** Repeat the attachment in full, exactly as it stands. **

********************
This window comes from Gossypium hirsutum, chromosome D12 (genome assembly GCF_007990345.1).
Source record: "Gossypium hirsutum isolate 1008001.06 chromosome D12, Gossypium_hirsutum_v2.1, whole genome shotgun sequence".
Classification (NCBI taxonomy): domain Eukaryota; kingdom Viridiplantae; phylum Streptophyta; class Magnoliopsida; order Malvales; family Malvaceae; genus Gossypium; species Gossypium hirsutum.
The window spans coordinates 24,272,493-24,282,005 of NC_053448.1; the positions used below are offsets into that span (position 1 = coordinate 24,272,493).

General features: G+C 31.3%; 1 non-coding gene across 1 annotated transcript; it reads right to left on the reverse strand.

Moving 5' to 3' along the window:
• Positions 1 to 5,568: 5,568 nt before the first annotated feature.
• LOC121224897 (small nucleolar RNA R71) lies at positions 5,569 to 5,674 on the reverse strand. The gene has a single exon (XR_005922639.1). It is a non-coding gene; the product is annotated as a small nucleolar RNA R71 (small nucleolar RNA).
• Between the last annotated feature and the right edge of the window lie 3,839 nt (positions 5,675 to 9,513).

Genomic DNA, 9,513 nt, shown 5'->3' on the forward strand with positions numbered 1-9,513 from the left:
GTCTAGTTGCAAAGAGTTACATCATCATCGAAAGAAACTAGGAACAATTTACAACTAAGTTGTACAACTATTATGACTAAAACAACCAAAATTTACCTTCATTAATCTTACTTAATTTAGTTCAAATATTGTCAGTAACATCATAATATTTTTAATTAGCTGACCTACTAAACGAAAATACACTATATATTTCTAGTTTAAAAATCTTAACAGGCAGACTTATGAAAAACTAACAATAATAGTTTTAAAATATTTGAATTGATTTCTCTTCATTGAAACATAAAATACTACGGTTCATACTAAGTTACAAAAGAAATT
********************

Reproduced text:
This window comes from Gossypium hirsutum, chromosome D12 (genome assembly GCF_007990345.1).
Source record: "Gossypium hirsutum isolate 1008001.06 chromosome D12, Gossypium_hirsutum_v2.1, whole genome shotgun sequence".
Classification (NCBI taxonomy): domain Eukaryota; kingdom Viridiplantae; phylum Streptophyta; class Magnoliopsida; order Malvales; family Malvaceae; genus Gossypium; species Gossypium hirsutum.
The window spans coordinates 24,272,493-24,282,005 of NC_053448.1; the positions used below are offsets into that span (position 1 = coordinate 24,272,493).

General features: G+C 31.3%; 1 non-coding gene across 1 annotated transcript; it reads right to left on the reverse strand.

Moving 5' to 3' along the window:
• Positions 1 to 5,568: 5,568 nt before the first annotated feature.
• LOC121224897 (small nucleolar RNA R71) lies at positions 5,569 to 5,674 on the reverse strand. The gene has a single exon (XR_005922639.1). It is a non-coding gene; the product is annotated as a small nucleolar RNA R71 (small nucleolar RNA).
• Between the last annotated feature and the right edge of the window lie 3,839 nt (positions 5,675 to 9,513).

Genomic DNA, 9,513 nt, shown 5'->3' on the forward strand with positions numbered 1-9,513 from the left:
GTCTAGTTGCAAAGAGTTACATCATCATCGAAAGAAACTAGGAACAATTTACAACTAAGTTGTACAACTATTATGACTAAAACAACCAAAATTTACCTTCATTAATCTTACTTAATTTAGTTCAAATATTGTCAGTAACATCATAATATTTTTAATTAGCTGACCTACTAAACGAAAATACACTATATATTTCTAGTTTAAAAATCTTAACAGGCAGACTTATGAAAAACTAACAATAATAGTTTTAAAATATTTGAATTGATTTCTCTTCATTGAAACATAAAATACTACGGTTCATACTAAGTTACAAAAGAAATT